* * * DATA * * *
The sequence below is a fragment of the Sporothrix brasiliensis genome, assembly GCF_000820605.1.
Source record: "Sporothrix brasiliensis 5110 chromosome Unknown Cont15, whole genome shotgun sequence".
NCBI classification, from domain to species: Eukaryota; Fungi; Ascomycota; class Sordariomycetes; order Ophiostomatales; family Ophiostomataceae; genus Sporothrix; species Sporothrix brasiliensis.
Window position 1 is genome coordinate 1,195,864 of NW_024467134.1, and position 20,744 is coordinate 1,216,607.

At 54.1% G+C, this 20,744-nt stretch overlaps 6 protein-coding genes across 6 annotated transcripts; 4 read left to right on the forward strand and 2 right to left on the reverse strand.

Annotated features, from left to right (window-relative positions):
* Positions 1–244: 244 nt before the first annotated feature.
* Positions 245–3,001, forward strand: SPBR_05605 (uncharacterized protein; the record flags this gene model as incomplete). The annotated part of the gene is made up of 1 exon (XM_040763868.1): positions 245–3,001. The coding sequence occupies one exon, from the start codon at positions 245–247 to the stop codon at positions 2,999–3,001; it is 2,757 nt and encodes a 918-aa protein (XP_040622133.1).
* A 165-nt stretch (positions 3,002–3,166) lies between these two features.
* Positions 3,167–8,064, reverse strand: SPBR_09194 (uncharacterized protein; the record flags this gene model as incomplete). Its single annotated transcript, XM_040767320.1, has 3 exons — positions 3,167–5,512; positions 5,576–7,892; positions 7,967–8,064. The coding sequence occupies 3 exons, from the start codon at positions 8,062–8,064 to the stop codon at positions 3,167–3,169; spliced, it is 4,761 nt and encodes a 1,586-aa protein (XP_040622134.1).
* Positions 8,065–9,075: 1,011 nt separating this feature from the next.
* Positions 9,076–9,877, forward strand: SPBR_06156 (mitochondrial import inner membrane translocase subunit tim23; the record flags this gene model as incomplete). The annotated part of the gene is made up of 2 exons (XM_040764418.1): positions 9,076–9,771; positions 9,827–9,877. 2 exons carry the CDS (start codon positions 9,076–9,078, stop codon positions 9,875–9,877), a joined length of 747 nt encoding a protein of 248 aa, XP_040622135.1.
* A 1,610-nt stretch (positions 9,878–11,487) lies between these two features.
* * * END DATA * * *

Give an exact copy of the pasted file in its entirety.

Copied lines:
The sequence below is a fragment of the Sporothrix brasiliensis genome, assembly GCF_000820605.1.
Source record: "Sporothrix brasiliensis 5110 chromosome Unknown Cont15, whole genome shotgun sequence".
NCBI classification, from domain to species: Eukaryota; Fungi; Ascomycota; class Sordariomycetes; order Ophiostomatales; family Ophiostomataceae; genus Sporothrix; species Sporothrix brasiliensis.
Window position 1 is genome coordinate 1,195,864 of NW_024467134.1, and position 20,744 is coordinate 1,216,607.

At 54.1% G+C, this 20,744-nt stretch overlaps 6 protein-coding genes across 6 annotated transcripts; 4 read left to right on the forward strand and 2 right to left on the reverse strand.

Annotated features, from left to right (window-relative positions):
* Positions 1–244: 244 nt before the first annotated feature.
* Positions 245–3,001, forward strand: SPBR_05605 (uncharacterized protein; the record flags this gene model as incomplete). The annotated part of the gene is made up of 1 exon (XM_040763868.1): positions 245–3,001. The coding sequence occupies one exon, from the start codon at positions 245–247 to the stop codon at positions 2,999–3,001; it is 2,757 nt and encodes a 918-aa protein (XP_040622133.1).
* A 165-nt stretch (positions 3,002–3,166) lies between these two features.
* Positions 3,167–8,064, reverse strand: SPBR_09194 (uncharacterized protein; the record flags this gene model as incomplete). Its single annotated transcript, XM_040767320.1, has 3 exons — positions 3,167–5,512; positions 5,576–7,892; positions 7,967–8,064. The coding sequence occupies 3 exons, from the start codon at positions 8,062–8,064 to the stop codon at positions 3,167–3,169; spliced, it is 4,761 nt and encodes a 1,586-aa protein (XP_040622134.1).
* Positions 8,065–9,075: 1,011 nt separating this feature from the next.
* Positions 9,076–9,877, forward strand: SPBR_06156 (mitochondrial import inner membrane translocase subunit tim23; the record flags this gene model as incomplete). The annotated part of the gene is made up of 2 exons (XM_040764418.1): positions 9,076–9,771; positions 9,827–9,877. 2 exons carry the CDS (start codon positions 9,076–9,078, stop codon positions 9,875–9,877), a joined length of 747 nt encoding a protein of 248 aa, XP_040622135.1.
* A 1,610-nt stretch (positions 9,878–11,487) lies between these two features.